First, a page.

‘World Best’ is somewhat of a pandemic album. The basic trio tracks were recorded in 2014 with Jude Webre on bass and Dave Abramson from Diminished Men and Master Musicians of Bukakke on drums. In 2020 I edited these long vamp recordings the three of us made. I sliced one minute chunks out of it and sent them to friends and asked them to record a solo or anything they thought of and get it back to me in a week. So we have brilliant people like Dorian Wood, Ilyas Ahmad, Arrington de Dionyso and Sondra Sun-Odeon dropping in and out of the album. It’s a trip to listen to. I sold 100 cassettes and gave the cash away.

Are you involved in any other bands or do you have any active side-projects going on at this point?

I play guitar in the Seattle band Prom Queen, which is a beautiful contemporary take on 50s pop music. I write music for films, and am also involved in a group called Song Club Radio Hour, which is made of incredible songwriters and producers. We write and produce songs based on prompts on a weekly basis. It’s really done a lot for me to demystify song writing.

What are some future plans?

We’re releasing a series of extended EPs called the ‘Von Universe’. After ‘Everything in Flower’ (which came out during lockdown) we didn’t want another long build to an album release. So this time we are releasing 9 extended singles. The songs and recordings were done with different producers and each took different approaches. The first single which came out June 1, ‘Anna Sonata,’ was made on the grid with 90s indie pop hooks in mind. ‘Moon Rover’ is a middle eastern-style instrumental in a 5/8 time signature, tracked at a big, nice studio with a 7 piece band. ‘Ghost Moon’ is a Velvets-esque ballad recorded in a cramped living room. The B-sides for each single were selected to make each single a special mini-EP with a distinct vibe. We are super happy with all the sounds and songs we are releasing. Plus I always loved the old 90s maxi-cd singles, where you’d have not just a B-side but several increasingly weird tracks. I’m thinking of some bizarre Dinosaur Jr singles I had, and some of the early 90s Beastie Boys CD singles. The format gives us a chance to really stretch out and make 9 small and beautiful eps, each with their own vibe. And then starting September 7 we’re touring the UK for two weeks with the full 6 piece band. We’ll have a unique UK version of the Von Universe for sale at the shows.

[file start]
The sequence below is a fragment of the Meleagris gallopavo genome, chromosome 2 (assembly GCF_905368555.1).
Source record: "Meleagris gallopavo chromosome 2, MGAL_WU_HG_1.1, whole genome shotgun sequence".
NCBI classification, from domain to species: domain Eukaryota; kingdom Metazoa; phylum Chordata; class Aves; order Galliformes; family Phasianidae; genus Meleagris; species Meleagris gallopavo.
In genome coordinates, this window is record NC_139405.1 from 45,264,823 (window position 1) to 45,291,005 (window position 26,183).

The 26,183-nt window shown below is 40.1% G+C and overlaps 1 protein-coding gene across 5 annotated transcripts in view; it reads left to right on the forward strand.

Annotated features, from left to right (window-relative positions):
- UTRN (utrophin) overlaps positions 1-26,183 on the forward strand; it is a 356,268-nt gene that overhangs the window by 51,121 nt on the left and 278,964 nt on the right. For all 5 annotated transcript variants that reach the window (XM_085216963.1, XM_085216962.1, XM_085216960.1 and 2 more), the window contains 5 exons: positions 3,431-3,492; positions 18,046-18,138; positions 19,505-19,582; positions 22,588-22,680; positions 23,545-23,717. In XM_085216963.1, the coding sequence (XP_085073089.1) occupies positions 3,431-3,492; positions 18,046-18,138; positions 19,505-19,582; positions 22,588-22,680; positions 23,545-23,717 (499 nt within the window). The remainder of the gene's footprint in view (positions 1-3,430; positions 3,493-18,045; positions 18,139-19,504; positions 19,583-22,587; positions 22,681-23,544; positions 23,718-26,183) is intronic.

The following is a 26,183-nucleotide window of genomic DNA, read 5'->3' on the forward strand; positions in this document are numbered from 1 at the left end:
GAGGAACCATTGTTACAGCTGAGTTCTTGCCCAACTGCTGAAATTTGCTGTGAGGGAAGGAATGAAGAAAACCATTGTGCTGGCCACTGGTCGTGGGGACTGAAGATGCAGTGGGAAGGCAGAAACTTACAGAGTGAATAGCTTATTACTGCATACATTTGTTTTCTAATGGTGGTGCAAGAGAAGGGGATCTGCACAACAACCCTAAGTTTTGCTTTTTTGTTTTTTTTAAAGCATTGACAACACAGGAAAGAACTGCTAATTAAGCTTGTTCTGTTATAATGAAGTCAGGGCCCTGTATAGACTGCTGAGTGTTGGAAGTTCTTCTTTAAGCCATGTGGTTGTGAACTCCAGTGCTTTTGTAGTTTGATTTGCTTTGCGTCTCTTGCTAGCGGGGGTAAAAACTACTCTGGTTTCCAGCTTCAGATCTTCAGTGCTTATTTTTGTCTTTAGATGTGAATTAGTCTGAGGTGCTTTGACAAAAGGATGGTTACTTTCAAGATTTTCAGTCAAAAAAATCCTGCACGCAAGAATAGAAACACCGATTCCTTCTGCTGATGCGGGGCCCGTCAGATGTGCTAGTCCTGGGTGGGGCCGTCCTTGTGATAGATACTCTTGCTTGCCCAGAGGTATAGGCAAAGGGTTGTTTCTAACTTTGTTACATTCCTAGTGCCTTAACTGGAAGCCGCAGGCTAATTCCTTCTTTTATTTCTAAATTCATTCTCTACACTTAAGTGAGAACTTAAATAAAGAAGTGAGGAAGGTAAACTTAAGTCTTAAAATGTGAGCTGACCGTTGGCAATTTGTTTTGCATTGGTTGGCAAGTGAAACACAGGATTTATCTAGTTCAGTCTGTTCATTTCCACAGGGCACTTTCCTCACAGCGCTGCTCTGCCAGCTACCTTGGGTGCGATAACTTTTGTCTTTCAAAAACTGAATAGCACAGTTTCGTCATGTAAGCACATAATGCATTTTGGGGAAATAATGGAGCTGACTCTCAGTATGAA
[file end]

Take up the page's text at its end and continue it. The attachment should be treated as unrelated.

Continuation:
Let’s end this interview with some of your favorite albums. Have you found something new lately you would like to recommend to our readers?

I’m often obsessed with what people I know and admire are putting out. The Diminished Men are truly Seattle’s treasure. ‘Damage Méchanique,’ which came out this year and was produced by Randall Dunn, is so damaged and beautiful. I really have no idea how they made it. Another Seattle treasure, Dean Johnson, released his debut album after remaining everyone’s favorite songwriter for 20 years. ‘Nothing For Me, Please’ is really timeless and is gaining listeners everywhere. One of those albums that redeems the entire singer-songwriter genre. His other band Sons of Rainier just put out a new record which is as good as their first. I have a friend who can’t remove the cassette from his truck. It’s become part of the truck. It’s just so damn good. We love songwriters Clyde Petersen and Kristin Allen Zito, both old friends from our days when we lived in a small town north of Seattle called Bellingham, WA. We also all really love Seattle bands, some surprises and Afterlife Giftshop.

Thank you. Last word is yours.

Thanks, Klemen. I’ve gone on long enough. But, hey here are the tour dates.
07.09 • Ramsgate • Ramsgate Music Hall
09.09 • London • The Slaughtered Lamb
11.09 • Bath • The Bell Inn
12.09 • Bristol • The Ill Repute
14.09 • Birmingham • Kitchen Garden Café
15.09 • Liverpool • Jimmys
16.09 • Milton Keynes • The Craufurd Arms
17.09 • Winchester • The Railway Inn 

Klemen Breznikar